Self-driving cars rely on their ability to accurately "see" the road ahead and make adjustments based on what they see. They need to, for instance, react to a pedestrian who steps out from between parked cars, or know to not turn down a road that is unexpectedly closed for construction. As such technology becomes more ubiquitous, there's a growing need for a better, more efficient way for machines to process visual information.
New research from the University of Pittsburgh will develop a neuromorphic vision system that takes a new approach to capturing visual information that is based on the human brain, benefitting everything from self-driving vehicles to neural prosthetics.
Ryad Benosman, PhD, professor of ophthalmology at the University of Pittsburgh School of Medicine who holds appointments in electrical engineering and bioengineering, and Feng Xiong, PhD, assistant professor of electrical and computer engineering at the Swanson School of Engineering, received $500,000 from the National Science Foundation (NSF) to conduct this research.
Conventional image sensors record information frame-by-frame, which stores a great deal of redundant data along with that which is useful. This excess data storage occurs because most pixels do not change from frame to frame, like stationary buildings in the background. Inspired by the human brain, the team will develop a neuromorphic vision system driven by the timings of changes in the dynamics of the input signal, instead of the conventional image-based system.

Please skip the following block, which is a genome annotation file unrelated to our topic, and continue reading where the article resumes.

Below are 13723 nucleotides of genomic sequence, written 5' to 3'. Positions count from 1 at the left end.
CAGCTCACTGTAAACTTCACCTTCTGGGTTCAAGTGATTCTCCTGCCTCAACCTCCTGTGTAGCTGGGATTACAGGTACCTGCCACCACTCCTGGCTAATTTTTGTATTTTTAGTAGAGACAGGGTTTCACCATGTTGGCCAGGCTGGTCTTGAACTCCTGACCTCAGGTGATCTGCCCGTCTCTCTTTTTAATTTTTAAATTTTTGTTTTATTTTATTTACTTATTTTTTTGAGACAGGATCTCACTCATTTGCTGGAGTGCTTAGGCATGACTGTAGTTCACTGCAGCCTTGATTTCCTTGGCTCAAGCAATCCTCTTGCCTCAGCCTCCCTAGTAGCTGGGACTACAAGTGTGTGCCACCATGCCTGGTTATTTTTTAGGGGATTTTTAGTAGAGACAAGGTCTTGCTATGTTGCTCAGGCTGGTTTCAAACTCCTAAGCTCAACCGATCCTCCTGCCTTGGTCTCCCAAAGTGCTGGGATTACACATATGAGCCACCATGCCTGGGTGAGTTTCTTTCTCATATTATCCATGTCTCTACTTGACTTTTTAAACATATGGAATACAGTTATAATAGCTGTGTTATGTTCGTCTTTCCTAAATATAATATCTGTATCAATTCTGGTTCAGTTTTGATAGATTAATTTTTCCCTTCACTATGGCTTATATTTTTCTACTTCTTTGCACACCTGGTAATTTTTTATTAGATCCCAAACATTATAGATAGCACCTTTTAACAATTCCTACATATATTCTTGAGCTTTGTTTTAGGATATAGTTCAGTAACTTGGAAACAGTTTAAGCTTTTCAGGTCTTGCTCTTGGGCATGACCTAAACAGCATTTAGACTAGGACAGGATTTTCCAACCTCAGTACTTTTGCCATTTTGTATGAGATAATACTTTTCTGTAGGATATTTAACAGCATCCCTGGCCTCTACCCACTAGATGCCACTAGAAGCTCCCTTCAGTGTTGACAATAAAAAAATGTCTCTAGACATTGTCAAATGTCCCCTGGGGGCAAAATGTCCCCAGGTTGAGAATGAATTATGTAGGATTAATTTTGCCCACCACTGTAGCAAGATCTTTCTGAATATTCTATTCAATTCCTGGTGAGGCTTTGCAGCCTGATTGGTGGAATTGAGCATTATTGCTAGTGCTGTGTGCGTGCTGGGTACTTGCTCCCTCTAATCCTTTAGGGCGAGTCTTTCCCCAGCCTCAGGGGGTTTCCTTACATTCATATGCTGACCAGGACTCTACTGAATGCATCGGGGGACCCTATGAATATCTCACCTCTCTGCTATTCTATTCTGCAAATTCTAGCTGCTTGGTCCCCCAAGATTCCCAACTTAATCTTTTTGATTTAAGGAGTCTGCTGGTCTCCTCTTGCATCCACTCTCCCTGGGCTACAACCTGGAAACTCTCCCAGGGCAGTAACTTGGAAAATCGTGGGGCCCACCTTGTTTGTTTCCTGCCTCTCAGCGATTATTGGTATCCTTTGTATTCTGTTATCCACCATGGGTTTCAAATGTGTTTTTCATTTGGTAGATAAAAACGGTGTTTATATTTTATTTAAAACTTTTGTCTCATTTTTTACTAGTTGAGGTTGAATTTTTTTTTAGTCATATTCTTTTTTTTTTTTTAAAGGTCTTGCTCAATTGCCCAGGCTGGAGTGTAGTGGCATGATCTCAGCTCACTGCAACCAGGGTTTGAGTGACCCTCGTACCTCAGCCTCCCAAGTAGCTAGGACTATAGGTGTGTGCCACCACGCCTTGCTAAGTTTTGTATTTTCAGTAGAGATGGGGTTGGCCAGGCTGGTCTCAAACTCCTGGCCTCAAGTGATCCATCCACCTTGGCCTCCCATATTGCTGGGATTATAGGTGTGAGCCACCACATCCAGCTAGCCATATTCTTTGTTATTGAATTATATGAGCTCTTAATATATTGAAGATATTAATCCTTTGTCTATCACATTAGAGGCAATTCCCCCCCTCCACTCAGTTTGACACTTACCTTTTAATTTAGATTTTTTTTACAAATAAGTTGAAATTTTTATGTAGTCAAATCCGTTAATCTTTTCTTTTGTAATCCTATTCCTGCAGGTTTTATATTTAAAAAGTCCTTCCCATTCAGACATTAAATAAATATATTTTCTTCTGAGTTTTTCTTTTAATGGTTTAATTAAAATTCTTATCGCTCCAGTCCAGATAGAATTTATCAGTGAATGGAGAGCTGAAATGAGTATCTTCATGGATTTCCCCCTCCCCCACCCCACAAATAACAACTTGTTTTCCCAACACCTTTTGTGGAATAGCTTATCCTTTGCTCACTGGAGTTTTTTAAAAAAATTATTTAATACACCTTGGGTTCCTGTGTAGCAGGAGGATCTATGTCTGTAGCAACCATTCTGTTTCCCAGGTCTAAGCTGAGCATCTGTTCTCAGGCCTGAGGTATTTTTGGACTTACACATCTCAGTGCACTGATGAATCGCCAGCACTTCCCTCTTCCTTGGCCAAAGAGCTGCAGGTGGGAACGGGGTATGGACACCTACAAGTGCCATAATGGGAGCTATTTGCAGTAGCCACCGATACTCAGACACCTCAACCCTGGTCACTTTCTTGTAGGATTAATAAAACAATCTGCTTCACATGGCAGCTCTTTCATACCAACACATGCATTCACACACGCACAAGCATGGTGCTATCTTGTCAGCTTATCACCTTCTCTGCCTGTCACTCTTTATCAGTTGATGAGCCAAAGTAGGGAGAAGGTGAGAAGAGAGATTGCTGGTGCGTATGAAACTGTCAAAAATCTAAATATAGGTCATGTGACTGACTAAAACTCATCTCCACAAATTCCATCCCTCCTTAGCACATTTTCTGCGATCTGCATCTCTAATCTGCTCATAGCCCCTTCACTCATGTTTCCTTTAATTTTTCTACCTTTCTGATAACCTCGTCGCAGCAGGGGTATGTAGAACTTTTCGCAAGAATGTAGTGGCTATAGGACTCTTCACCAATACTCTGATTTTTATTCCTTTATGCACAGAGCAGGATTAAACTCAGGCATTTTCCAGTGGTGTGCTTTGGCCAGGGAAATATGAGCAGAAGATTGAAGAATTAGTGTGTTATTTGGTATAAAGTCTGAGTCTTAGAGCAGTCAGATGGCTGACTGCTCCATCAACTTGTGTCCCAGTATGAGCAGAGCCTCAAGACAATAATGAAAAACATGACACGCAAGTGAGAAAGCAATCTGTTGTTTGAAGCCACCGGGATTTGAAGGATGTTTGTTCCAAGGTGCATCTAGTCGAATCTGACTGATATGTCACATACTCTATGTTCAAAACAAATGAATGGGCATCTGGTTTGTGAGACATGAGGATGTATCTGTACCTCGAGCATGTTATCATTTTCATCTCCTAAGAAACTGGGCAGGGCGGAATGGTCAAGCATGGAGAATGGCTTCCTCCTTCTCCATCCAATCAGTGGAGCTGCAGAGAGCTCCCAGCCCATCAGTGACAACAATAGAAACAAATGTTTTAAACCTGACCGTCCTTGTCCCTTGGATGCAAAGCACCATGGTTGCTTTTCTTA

"With existing neuromorphic camera systems, the communication between the camera and the computing system is limited by how much data it is trying to push through, which negates the benefits of the large bandwidth and low power consumption that this camera provides," says Dr. Xiong. "We will use a spiking neural network with realistic dynamic synapses that will enhance computational abilities, develop brain-inspired machine learning to understand the input, and connect it to a neuromorphic event-based silicon retina for real-time operating vision."
This system will work more efficiently than existing technology, with orders of magnitude better energy efficiency and bandwidth.
We believe this work will lead to transformative advances in bio-inspired neuromorphic processing architectures, sensing, with major applications in self-driving vehicles, neural prosthetics, robotics and general artificial intelligence."
Dr. Benosman, University of Pittsburgh